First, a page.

But with this latest court ruling, Senegal has showed that it can still serve as an example to other West African countries of how to hold their leaders to account.

Relawan Praka minta semua pihak tunggu hasil hitung suara KPU

Relawan Praka minta semua pihak tunggu hasil hitung suara KPU
Ketua Umum Praka Osco Olfriady Letunggamu dan Prabowo Subianto. (ANTARA/HO-Dokumentasi Pribadi)

Jakarta (ANTARA) – Ketua Umum Pro Rakabuming Raka (Praka) Osco Olfriady Letunggamu meminta semua pihak menunggu hasil hitung suara yang sedang dilaksanakan Komisi Pemilihan Umum (KPU), untuk menentukan pemenang kontestasi Pemilu Presiden (Pilpres) 2024.

“Hasil quick count (lembaga survei menunjukkan) pasangan calon nomor urut 2 unggul, dan harus kita terima. Tapi mari kita tetap bersama menunggu hasil resmi KPU,” kata Osco dalam keterangan tertulis di Jakarta, Jumat.

Menurut dia, hitung cepat atau quick count hasil Pilpres 2024 sejumlah lembaga survei, mengunggulkan pasangan Prabowo Subianto-Gibran Rakabuming Raka dengan angka yang cukup jauh dibandingkan capres-cawapres lain.

“Kalau melihat hasil hitung cepat, saya 100 persen yakin sudah memenangi kompetisi, ini adalah kemenangan rakyat Indonesia,” ujarnya.

Namun Wakil Ketua TKN Fanta Prabowo-Gibran itu meminta masyarakat tetap bersabar menunggu hasil resmi dari KPU. Karena menurut dia, hasil hitung cepat Pemilu 2024 bukan menjadi penentu pemenang pemilu secara resmi.

Osco meyakini bahwa hitung cepat lembaga survei dan hasil hitung suara KPU RI tidak akan jauh beda. Karena itu dia meminta masyarakat agar segera fokus pada upaya rekonsiliasi dan bersatu serta melupakan perbedaan pilihan.

“Kembali lagi sebagai bangsa, bersatu, ” ujarnya.

Dia berpendapat, Pilpres satu putaran akan memberikan angin segar iklim investasi di Indonesia. Kepercayaan Investor akan naik karena kepastian stabilitas pemerintahan.

“Kami yakin Pak Prabowo dan Mas Gibran akan merangkul seluruh pihak dari pasangan calon nomor urut 1 dan 3 untuk bersama membangun menuju Indonesia Maju,” katanya.

Dia mengingatkan semua elit politik dan tokoh-tokoh di pusat maupun daerah harus mengembalikan suasana di tengah masyarakat kembali harmonis. Menurut dia, kalau ada yang dinilai kurang tepat dalam penyelenggaraan pilpres, dapat disampaikan kepada lembaga berwenang yaitu Badan Pengawas Pemilu (Bawaslu).

Pemilu 2024 meliputi pemilihan presiden dan wakil presiden, anggota DPR RI, anggota DPD RI, anggota DPRD provinsi, serta anggota DPRD kabupaten/kota dengan daftar pemilih tetap (DPT) tingkat nasional sebanyak 204.807.222 pemilih.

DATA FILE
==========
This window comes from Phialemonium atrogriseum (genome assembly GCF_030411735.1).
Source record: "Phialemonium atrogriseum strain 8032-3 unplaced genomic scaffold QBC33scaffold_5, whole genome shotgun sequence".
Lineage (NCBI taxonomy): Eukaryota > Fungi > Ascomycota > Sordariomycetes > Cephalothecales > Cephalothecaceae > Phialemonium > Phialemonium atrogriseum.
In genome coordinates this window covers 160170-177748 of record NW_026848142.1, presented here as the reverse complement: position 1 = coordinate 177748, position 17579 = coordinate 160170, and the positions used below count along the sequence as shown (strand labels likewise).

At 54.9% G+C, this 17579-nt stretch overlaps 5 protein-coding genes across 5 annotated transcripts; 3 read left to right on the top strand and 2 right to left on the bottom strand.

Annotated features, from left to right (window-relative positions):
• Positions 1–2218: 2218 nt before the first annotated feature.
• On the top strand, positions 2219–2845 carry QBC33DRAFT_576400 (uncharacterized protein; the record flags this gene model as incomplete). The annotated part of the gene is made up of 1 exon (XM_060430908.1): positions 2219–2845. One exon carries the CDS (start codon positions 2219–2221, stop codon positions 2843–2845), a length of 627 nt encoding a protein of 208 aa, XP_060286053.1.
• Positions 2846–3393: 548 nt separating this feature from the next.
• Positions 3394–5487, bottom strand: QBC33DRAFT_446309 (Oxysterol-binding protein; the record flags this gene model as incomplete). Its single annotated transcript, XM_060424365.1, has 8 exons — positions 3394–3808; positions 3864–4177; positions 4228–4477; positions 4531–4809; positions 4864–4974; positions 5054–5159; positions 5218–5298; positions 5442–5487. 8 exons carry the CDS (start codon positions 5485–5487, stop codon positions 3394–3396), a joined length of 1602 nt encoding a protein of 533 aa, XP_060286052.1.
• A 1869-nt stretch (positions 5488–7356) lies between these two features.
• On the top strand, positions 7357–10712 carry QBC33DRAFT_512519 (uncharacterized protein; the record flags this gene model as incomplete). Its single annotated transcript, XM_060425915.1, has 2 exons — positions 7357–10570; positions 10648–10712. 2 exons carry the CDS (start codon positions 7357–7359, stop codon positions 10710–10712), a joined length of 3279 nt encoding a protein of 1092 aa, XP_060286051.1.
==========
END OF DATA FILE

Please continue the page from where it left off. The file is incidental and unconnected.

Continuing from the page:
Sedangkan untuk pemilihan presiden dan wakil presiden diikuti tiga pasangan yakni Anies Baswedan-Muhaimin Iskandar selaku nomor urut 1, Prabowo Subianto-Gibran Rakabuming Raka nomor urut 2, dan Ganjar Pranowo-Mahfud Md. nomor urut 3.

Seturut Peraturan KPU Nomor 3 Tahun 2022, rekapitulasi suara nasional Pemilu 2024 dijadwalkan berlangsung mulai 15 Februari s.d. 20 Maret 2024.

Gus Miftah ungkap pesan Gus Dur tentang Prabowo

Gus Miftah ungkap pesan Gus Dur tentang Prabowo
Pendakwah kondang sekaligus Pimpinan Pondok Pesantren Ora Aji Gus Miftah bersama pasangan calon presiden dan wakil presiden nomor urut 2, Prabowo Subianto-Gibran Rakabuming Raka. (ANTARA/HO-Dokumentasi Pribadi)

Jakarta (ANTARA) – Pendakwah kondang sekaligus Pimpinan Pondok Pesantren Ora Aji Sleman Miftah Maulana Habiburrahman alias Gus Miftah, mengungkapkan pesan Gus Dur tentang sosok Prabowo Subianto.

“Saya cuma ingat, dulu Gus Dur bilang manusia paling ikhlas di Indonesia itu adalah Pak Prabowo,” katanya dalam keterangan tertulis di Jakarta, Jumat.

Hal itu menanggapi pernyataan Sekretaris Tim Kampanye Nasional (TKN) Prabowo-Gibran, Nusron Wahid, yang menyebut Gus Miftah memiliki peran penting, dalam meraup suara untuk pemenangan Prabowo-Gibran di Jawa Timur dan Jawa Tengah.

Terlebih lagi, Nusron menegaskan Gus Miftah bersama Khofifah Indar Parawansa turut serta memberikan suara dari basis massa Nahdlatul Ulama (NU).

“Saya pikir hampir semua santri dibawah komando Gus Miftah, mayoritas mendukung Prabowo-Gibran,” kata Nusron beberapa waktu lalu.

Sebelumnya, dalam unggahan videonya Gus Miftah melakukan kampanye dengan mengadakan Pengajian serta konser musik yang dihadiri oleh puluhan ribu massa di 25 kota dan kabupaten Se-Jawa untuk memenangkan Prabowo-Gibran.